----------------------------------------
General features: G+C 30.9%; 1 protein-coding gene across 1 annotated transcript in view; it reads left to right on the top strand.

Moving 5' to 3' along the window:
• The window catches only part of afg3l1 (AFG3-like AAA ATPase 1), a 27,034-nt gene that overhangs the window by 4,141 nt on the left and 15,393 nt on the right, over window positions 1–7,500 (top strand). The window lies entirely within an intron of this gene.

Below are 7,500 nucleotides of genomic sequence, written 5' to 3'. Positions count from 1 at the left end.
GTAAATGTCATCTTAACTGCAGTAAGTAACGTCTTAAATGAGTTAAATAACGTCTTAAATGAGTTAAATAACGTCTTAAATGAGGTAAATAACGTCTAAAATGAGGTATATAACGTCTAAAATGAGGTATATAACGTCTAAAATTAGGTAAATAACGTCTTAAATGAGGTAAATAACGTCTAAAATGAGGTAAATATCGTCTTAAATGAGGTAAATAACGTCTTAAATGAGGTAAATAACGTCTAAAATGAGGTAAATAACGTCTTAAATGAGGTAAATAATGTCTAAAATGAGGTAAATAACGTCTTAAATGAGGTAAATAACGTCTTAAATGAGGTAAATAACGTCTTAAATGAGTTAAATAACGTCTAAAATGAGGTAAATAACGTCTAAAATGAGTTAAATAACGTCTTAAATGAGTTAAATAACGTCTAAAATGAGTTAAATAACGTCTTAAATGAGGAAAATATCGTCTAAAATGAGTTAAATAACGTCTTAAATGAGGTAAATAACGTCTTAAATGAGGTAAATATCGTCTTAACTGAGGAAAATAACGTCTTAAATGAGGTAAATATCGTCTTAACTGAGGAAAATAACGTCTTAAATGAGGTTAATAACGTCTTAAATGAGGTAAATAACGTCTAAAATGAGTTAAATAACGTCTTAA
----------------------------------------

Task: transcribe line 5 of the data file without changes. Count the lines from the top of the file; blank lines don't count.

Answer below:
GTAAATGTCATCTTAACTGCAGTAAGTAACGTCTTAAATGAGTTAAATAACGTCTTAAATGAGTTAAATAACGTCTTAAATGAGGTAAATAACGTCTAAAATGAGGTATATAACGTCTAAAATGAGGTATATAACGTCTAAAATTAGGTAAATAACGTCTTAAATGAGGTAAATAACGTCTAAAATGAGGTAAATATCGTCTTAAATGAGGTAAATAACGTCTTAAATGAGGTAAATAACGTCTAAAATGAGGTAAATAACGTCTTAAATGAGGTAAATAATGTCTAAAATGAGGTAAATAACGTCTTAAATGAGGTAAATAACGTCTTAAATGAGGTAAATAACGTCTTAAATGAGTTAAATAACGTCTAAAATGAGGTAAATAACGTCTAAAATGAGTTAAATAACGTCTTAAATGAGTTAAATAACGTCTAAAATGAGTTAAATAACGTCTTAAATGAGGAAAATATCGTCTAAAATGAGTTAAATAACGTCTTAAATGAGGTAAATAACGTCTTAAATGAGGTAAATATCGTCTTAACTGAGGAAAATAACGTCTTAAATGAGGTAAATATCGTCTTAACTGAGGAAAATAACGTCTTAAATGAGGTTAATAACGTCTTAAATGAGGTAAATAACGTCTAAAATGAGTTAAATAACGTCTTAA